Jamelle Bouie

Jamelle Bouie is a staff writer at The American Prospect.

Recent Articles

Posted with Minimal Comment.

When I was in high school , there wasn't much to running for class office; you collected 50 signatures and then spent the following month convincing your classmates that you could actually do something about anything in the school. That said, it seems that other school districts have other requirements for entering the election; in Nettleton, Mississippi, for instance , certain offices are restricted to white students and others to black students, as seen in this memo issued by the school: Black kids who want to represent their fellow students have to settle for vice president or reporter, where they can serve their (presumably) more qualified white superiors, or something. This is what I mean when I say that we're only 40 years removed from the civil-rights movement. These attitudes took generations to materialize, and while we've come a long way, it's unreasonable to expect that they'll disappear in a few decades. On the 47th anniversary of Martin Luther King Jr.'s historic march on...

The Dark Side of Beltway Bipartisanship.

Seth Masket goes hard after Mark Halperin 's latest ode to bipartisanship: I don't know how these Beltway fantasies get started. No, you don't need bipartisanship to get things done. This past Congress has seen almost no bipartisanship, and yet it's probably been one of the most productive since LBJ was in the White House. Sure, Republicans could have aided bipartisanship by voting for more of Obama's agenda, but why would they want to do that? That's certainly not what they got elected to do. Masket only hints at this, but there seems to be a real anti-democratic undertone to the Beltway fantasy of perpetual bipartisanship. Think about it: In the bipartisan fantasy land of Mark Halperin or David Broder , elected officials would ignore their constituents in favor of a "bipartisan agenda" defined entirely by a handful of elite opinion writers. For members of Congress, political loyalty would extend as far as themselves, and you would see a steady disregard for grassroots groups and...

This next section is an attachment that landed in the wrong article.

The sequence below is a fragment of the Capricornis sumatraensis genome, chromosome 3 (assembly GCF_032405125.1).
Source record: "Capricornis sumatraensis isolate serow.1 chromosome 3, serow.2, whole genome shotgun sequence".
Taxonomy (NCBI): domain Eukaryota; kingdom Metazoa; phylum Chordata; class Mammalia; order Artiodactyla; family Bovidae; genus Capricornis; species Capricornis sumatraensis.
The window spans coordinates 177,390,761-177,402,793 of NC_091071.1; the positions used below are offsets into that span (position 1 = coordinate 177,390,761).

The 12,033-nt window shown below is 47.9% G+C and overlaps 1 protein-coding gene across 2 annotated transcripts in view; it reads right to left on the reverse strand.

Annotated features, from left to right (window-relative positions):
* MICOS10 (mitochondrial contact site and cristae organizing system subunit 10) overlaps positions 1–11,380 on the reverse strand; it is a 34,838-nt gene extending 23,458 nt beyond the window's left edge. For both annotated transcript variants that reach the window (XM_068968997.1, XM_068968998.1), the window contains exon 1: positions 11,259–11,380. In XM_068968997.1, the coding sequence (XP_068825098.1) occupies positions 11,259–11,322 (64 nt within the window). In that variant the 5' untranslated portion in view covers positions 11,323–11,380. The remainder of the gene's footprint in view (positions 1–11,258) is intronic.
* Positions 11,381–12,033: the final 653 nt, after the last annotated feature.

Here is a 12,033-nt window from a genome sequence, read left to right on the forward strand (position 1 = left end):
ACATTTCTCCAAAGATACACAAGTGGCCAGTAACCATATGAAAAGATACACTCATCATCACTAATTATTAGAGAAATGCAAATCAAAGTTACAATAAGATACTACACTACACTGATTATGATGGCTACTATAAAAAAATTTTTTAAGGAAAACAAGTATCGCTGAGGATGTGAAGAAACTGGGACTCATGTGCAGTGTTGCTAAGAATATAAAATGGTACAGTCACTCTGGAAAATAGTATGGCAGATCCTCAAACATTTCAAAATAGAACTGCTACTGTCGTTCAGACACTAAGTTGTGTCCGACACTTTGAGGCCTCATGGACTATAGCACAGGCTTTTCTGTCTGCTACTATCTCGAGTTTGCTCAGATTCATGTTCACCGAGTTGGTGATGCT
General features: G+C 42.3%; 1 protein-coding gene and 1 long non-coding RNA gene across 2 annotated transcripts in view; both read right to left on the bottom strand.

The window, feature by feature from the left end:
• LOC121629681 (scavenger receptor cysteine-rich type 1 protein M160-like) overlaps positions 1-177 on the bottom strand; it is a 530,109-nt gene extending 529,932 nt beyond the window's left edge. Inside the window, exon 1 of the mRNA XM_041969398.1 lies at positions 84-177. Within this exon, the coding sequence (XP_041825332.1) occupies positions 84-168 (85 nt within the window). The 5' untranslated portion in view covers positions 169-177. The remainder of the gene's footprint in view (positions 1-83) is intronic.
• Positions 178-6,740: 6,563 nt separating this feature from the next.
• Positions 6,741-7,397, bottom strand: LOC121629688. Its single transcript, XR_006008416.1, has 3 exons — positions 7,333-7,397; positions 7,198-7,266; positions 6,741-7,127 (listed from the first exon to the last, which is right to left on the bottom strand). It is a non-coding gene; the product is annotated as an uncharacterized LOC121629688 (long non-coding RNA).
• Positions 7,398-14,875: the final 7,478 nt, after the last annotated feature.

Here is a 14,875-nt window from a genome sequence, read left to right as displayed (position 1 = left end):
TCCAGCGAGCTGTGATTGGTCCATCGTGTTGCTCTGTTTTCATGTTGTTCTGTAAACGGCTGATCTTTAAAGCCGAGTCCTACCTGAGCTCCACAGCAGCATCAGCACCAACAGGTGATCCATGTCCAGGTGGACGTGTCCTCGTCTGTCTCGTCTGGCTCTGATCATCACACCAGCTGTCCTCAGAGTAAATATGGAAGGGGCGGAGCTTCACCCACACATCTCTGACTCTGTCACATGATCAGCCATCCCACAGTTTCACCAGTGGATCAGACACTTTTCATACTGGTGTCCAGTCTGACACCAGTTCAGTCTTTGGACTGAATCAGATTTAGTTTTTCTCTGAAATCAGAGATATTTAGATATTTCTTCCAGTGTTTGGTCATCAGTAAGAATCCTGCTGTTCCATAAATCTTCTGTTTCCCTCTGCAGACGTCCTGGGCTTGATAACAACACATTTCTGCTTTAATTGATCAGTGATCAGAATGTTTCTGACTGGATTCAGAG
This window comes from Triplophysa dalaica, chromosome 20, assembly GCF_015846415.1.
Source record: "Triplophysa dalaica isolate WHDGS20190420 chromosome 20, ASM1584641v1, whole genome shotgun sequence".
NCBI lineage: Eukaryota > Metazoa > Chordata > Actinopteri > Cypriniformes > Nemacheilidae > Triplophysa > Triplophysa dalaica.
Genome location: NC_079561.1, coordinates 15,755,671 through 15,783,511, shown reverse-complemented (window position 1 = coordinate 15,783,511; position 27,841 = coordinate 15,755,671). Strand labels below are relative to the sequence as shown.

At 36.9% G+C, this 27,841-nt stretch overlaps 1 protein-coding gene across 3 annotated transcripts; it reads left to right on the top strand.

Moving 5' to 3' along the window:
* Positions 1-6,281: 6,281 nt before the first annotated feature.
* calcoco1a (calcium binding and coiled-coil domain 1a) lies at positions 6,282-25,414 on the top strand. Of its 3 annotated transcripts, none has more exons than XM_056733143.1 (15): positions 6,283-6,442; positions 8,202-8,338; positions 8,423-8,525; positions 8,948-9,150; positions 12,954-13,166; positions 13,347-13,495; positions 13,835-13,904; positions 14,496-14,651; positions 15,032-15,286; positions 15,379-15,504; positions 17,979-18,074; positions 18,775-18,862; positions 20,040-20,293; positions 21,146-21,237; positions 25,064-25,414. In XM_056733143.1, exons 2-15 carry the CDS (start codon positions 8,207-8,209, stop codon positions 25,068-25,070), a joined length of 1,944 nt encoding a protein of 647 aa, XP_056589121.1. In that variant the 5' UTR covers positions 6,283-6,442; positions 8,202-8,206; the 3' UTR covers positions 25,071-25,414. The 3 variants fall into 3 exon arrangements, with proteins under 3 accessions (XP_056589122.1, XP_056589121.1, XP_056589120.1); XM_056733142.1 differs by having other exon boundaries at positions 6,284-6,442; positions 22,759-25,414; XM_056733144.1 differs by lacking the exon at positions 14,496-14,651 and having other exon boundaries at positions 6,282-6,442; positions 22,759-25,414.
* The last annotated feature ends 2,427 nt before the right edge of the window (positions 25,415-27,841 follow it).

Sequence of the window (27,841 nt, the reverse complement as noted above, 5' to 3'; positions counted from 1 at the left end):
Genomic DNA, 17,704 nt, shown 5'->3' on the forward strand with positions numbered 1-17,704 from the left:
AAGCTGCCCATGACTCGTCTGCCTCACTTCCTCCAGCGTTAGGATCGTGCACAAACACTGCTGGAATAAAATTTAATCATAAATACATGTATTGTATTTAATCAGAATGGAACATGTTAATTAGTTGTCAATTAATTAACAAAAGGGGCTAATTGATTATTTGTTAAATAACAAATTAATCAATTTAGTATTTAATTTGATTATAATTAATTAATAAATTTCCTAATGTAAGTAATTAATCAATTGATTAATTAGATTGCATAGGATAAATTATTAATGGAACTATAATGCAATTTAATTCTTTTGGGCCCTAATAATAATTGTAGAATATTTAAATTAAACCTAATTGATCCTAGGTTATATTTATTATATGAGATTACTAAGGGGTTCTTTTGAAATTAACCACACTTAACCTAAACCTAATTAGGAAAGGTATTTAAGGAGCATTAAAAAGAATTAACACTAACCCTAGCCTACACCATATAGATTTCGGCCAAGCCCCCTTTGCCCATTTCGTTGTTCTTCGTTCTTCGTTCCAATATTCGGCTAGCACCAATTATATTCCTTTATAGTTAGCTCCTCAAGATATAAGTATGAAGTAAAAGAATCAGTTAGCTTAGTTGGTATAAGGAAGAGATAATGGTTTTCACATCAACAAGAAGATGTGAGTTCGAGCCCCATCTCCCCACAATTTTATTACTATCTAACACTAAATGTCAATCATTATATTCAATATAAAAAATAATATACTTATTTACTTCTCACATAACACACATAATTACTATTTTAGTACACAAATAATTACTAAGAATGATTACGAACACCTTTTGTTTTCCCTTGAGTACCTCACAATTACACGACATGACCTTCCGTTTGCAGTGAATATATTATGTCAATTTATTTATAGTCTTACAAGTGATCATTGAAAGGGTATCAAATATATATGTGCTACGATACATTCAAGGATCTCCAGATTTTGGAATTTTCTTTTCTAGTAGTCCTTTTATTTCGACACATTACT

DEA Looking for a Few Good Ebonics Speakers.

At NPR's news blog, Frank James snarks on the DEA's request for linguists who specialize in Ebonics: Some stories make you doublecheck the date just to make sure it's not April Fools Day. Such is an Associated Press report that the Drug Enforcement Administration is seeking speakers of Ebonics who can do translation work for its agents in the Southeast. It's really getting increasingly harder to tell the real from fake news, isn't it? Clearly, James thinks this is absurd, but I don't see why; Ebonics is almost exclusively spoken by African Americans, and for DEA agents working in the Southeast United States, it's not a stretch to say that they will have some contact with at a least a few of those African Americans. Given the background of most agents -- middle-class and white -- there's a good chance that they aren't familiar with African American slang and vernacular. Hell, there's a good joke about this in Season 3 of The Wire , as Roland Pryzbylewski depends on Caroline Massey to...

From the Annals of Terrible Presidents.

Adam Serwer offers a brief defense of Uylsses S. Grant's presidency: U.S. Grant was one of the most pro-civil-rights presidents we've ever had, and it's largely because of the preeminence of Confederate lost cause dead-enders among Civil War historians intent on romanticizing the Confederate cause that his tenure as president is characterized as one of the worst ever. Yet aside from the disastrous Supreme Court appointments that helped undo his civil-rights legacy, Grant's record as president overall is clearly a positive one, and people at the time thought so too. As historian Sean Wilentz has pointed out, he was the only president between Andrew Jackson and Woodrow Wilson to be re-elected to a second term other than Abraham Lincoln. If I had the power to declare a fiat , I would declare a moratorium on harsh references to Grant's tenure as president. Not only was Grant a pretty good president -- and on the whole, an American hero -- but among 19th-century presidents, there are other...

Health Care and the "Model Minority" Myth.

I don't have much to add to this , but it's worth noting: In their paper, "Barriers to Health Care Among Asian Americans," UB School of Social Work professors Wooksoo Kim and Robert H. Keefe write that Asian Americans cannot be carelessly lumped together with such easy stereotypes as "well adjusted" or "successful." In addition to the many Asian Americans who have assimilated well and become accomplished professionals, able to enjoy all the accompanying benefits, millions of Asian Americans still face daunting obstacles that stand in the way of quality health care, the UB researchers say. [...] Kim and Keefe find that Asian Americans "face crucial disadvantages preventing them from receiving quality health care taken for granted by other, more culturally assimilated Americans." That we don't notice those disadvantages owes itself to the prevalence of the "model minority" myth. You can see this in other areas as well. While Chinese, Japanese, and Korean Americans tend to do well when...

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